France and Turkey have condemned the killing of three female Kurdish activists in Paris.
Kurds turned out in anger after the women’s bodies were found shot in the head in a Kurdish centre.
One of the victims, Sakine Cansiz, is a founder member of the Kurdistan Workers Party or PKK, an armed separatist group which has waged a 28-year insurgency against the Turkish state.
The murders come at a sensitive time as Turkey has recently admitted to holding talks with jailed PKK leader Abdullah Ocalan, with a view to ending the conflict.
The Kurdish institute in Paris, the scene of the murders, has close links to the PKK which is deemed a terrorist group by the EU and the US.
The French Interior Minister Manuel Valls identified one of the victims as the head of the centre. A murder investigation involving homicide and anti-terrorism units is underway.
Residents and people working nearby are shocked. “This barbaric, savage crime is unspeakable. We are shattered. I think someone wanted above all to attack symbols,” said lawyer Seve Aydin-Izouli.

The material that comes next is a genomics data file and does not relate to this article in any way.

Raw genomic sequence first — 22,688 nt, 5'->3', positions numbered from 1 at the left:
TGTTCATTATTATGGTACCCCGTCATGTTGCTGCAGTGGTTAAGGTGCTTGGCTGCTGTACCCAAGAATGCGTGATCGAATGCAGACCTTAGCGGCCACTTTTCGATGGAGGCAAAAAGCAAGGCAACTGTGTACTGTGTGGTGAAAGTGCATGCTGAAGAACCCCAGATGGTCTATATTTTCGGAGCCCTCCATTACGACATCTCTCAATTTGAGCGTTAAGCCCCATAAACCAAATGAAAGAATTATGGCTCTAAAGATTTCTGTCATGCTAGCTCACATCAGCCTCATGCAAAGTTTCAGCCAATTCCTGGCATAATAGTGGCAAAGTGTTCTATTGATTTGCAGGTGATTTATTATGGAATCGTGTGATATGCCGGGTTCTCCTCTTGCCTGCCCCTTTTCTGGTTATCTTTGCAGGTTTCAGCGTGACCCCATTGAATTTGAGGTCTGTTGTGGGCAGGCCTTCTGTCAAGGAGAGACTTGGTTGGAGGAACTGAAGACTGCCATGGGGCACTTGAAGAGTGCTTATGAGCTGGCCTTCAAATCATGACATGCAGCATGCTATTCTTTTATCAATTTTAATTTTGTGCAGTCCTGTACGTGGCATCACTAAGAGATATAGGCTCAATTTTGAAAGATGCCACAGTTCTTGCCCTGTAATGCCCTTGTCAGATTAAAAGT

“For 20 years we’ve been working here in Kurdish associations in France, and we have never been attacked in such a ferocious way, in such a busy street. There are lots of questions to answer,” said Eyyüp Doru of the Party for Peace and Democracy in Turkey.
Staff members at the centre said the murders were politically motivated.
Euronews correspondent Giovanni Magi at the scene said: “The 10th district of Paris houses a very large Kurdish community, which numbers nearly 150,000 people in France. It’s a community profoundly shocked by this extremly violent act.”
The PKK is fighting for greater Kurdish autonomy in the Turkish southeast and many Turks fear such autonomy could stoke demands for an independent Kurdish homeland and undermine Turkey.
Get a different perspective
Every story can be told in many ways: see the perspectives from Euronews journalists in our other language teams.